Designer Skin LLC v. S & L Vitamins, Inc., et al.
Ticketmaster Corp. v. Tickets.com, Inc.
2000 U.S. Dist. Lexis 4553 (C.D. Ca., March 27, 2000)
Plaintiffs Ticketmaster Corporation and Ticketmaster Online-CitySearch, Inc. (collectively "Ticketmaster") operate a web site at which they offer for sale tickets to various entertainment events. The home page of Ticketmaster's web site contains instructions for use of the site and a directory of events for which tickets can be purchased. Links take the user from the home page to event pages, which contain information about a specific event, including a short description of the event, the date, time, location and price of tickets, as well as instructions for purchasing tickets to that event.
At the time the action was commenced, Terms and Conditions ("Terms and Conditions") which purported to govern use of the site were contained at the bottom of the site's home page. A user neither has to view the Terms and Conditions, nor click an "I Agree" button, agreeing to be bound by them, to use the site. The Terms and Conditions provide that use of the site constitutes assent to be bound by the Terms and Conditions, which, among other things, prohibits both deep linking and use of the contents of the site for commercial purposes.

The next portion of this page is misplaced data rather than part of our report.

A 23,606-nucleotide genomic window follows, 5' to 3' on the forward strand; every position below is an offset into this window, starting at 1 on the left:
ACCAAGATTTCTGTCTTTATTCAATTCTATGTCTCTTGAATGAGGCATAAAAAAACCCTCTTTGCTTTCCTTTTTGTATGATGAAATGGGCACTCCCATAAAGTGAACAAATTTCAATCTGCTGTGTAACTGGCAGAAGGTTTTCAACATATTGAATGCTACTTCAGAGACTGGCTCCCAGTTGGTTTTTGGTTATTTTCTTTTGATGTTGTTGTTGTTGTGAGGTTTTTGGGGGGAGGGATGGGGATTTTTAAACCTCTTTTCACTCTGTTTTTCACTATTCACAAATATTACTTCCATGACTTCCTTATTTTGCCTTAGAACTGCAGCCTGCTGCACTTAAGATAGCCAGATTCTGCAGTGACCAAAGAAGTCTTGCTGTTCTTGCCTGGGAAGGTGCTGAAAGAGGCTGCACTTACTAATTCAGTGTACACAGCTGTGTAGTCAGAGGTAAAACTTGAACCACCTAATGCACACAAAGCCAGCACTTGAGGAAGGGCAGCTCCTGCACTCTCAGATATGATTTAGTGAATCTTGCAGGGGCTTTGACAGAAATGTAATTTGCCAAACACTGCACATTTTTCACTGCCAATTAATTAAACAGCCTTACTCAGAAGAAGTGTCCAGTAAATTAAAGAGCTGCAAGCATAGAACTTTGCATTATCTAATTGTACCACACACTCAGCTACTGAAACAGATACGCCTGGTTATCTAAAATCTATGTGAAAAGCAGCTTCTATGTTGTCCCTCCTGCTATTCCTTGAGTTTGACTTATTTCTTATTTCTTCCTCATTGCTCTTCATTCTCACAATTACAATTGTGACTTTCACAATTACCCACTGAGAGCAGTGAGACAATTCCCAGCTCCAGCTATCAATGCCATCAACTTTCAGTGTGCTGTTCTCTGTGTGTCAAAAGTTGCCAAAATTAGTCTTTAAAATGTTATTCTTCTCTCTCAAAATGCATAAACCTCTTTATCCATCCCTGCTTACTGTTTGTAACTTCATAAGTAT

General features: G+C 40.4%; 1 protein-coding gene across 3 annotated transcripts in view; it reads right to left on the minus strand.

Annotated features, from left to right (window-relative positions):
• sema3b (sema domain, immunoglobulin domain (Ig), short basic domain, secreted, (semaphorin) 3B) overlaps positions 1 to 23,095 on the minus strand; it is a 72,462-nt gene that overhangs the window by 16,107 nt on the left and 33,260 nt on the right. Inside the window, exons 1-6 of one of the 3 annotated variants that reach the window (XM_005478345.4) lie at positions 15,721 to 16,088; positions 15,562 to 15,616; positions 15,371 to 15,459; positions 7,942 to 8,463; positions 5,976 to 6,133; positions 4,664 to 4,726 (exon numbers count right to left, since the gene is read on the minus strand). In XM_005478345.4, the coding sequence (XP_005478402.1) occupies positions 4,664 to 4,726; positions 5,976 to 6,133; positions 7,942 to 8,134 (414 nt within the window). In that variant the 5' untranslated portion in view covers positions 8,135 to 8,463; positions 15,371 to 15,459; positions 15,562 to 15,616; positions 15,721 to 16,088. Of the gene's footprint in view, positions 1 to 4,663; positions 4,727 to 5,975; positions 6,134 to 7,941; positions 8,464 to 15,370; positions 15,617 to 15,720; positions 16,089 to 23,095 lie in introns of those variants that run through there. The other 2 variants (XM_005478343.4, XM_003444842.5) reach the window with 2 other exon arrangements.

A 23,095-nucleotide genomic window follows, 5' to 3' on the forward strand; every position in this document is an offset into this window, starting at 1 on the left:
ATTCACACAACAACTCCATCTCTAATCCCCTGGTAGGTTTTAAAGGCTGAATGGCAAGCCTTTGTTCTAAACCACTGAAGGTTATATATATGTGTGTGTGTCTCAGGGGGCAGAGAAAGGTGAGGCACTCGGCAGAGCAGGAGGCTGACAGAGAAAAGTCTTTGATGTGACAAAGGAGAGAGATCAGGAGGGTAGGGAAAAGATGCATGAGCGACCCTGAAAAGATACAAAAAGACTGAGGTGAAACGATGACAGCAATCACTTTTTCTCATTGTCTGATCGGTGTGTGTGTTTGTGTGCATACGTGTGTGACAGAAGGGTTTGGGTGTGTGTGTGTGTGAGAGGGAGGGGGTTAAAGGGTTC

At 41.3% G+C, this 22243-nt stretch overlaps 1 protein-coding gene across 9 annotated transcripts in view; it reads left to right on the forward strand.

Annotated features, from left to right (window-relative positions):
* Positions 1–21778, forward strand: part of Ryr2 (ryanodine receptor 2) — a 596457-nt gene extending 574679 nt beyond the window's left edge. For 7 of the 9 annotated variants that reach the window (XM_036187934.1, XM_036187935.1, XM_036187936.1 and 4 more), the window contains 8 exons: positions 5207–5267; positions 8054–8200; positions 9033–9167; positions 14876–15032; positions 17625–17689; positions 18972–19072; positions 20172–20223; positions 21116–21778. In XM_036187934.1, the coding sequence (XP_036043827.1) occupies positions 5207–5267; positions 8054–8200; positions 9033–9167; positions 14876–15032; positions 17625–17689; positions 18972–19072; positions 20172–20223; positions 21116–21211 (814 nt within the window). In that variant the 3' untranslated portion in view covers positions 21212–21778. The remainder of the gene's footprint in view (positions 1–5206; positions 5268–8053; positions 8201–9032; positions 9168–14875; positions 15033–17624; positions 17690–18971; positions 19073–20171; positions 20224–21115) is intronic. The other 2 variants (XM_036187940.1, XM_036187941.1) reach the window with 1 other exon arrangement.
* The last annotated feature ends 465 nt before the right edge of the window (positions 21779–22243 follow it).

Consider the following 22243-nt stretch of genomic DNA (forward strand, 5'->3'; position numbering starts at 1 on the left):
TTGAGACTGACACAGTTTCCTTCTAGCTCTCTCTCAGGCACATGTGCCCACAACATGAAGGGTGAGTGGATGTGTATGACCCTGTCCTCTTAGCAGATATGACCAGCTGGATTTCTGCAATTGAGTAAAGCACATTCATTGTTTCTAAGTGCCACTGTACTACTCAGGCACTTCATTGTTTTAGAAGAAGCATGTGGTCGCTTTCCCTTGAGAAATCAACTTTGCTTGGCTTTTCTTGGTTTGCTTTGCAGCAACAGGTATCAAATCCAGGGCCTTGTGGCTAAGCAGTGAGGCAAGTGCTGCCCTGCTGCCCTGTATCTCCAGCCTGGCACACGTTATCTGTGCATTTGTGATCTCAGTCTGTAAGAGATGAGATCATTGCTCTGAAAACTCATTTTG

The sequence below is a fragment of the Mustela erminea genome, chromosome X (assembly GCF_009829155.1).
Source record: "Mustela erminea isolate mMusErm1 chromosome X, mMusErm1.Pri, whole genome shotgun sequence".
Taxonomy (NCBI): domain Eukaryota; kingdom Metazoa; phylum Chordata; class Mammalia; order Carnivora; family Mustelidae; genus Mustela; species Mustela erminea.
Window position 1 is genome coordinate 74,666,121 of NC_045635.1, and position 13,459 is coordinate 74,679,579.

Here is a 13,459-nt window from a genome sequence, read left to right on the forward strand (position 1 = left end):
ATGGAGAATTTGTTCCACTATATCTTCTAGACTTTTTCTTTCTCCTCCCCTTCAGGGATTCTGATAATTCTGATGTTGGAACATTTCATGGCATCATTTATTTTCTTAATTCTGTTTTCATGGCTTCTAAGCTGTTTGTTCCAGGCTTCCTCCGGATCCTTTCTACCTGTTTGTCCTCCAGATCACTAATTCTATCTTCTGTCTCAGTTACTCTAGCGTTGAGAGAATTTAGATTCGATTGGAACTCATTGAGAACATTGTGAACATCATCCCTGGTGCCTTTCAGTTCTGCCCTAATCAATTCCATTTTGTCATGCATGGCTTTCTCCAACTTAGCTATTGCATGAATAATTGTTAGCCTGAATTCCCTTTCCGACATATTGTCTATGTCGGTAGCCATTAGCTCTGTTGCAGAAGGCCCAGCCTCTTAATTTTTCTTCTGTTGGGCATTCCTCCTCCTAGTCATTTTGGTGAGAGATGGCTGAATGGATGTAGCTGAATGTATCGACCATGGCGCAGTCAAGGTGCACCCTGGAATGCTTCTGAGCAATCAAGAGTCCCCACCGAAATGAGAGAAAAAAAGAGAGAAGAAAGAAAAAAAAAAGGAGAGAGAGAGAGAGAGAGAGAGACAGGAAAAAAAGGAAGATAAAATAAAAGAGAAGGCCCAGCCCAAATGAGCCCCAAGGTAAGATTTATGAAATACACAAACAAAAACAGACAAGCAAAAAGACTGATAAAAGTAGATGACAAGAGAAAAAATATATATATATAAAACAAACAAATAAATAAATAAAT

Defendant Tickets.com operates a web site on which it makes available for sale tickets to various events. The site also provides information as to where a user can purchase tickets to events for which Tickets.com does not sell tickets. This information includes deep links that take a user to that event page of the Ticketmaster web site at which a user can purchase tickets to a specified event. The deep link is generally accompanied by text that apprises the user that "these tickets are sold by another ticketing company. Although we can't sell them to you, the link above will take you directly to the other company's web site where you can purchase them."
Tickets.com also provides certain information about entertainment events, which information it allegedly obtained from Ticketmaster's web site.
Plaintiffs commenced suit, charging that defendant had breached the contract embodied in the Terms and Conditions, and infringed the copyright held by plaintiffs in its web site. Plaintiffs' complaint also charged defendant with unfair competition, unjust enrichment and interference with business advantage, among other things.
Defendant moved to dismiss the complaint. As indicated more fully below, the court granted this motion in part, while giving plaintiffs leave to replead certain of their claims.
Most significantly, the court granted defendant's motion to dismiss plaintiffs' breach of contract claim, while granting plaintiffs leave to replead it. The court held that a contract is not created simply by use of a web site on which is posted at the bottom of the site's home page terms and conditions that provide that such use constitutes the user's assent to be bound by the site's Terms and Conditions. The court left open the possibility, however, that use of a web site, coupled with knowledge of Terms and Conditions which declare such use evidence of assent to be bound thereby, could create a binding contract. Said the court: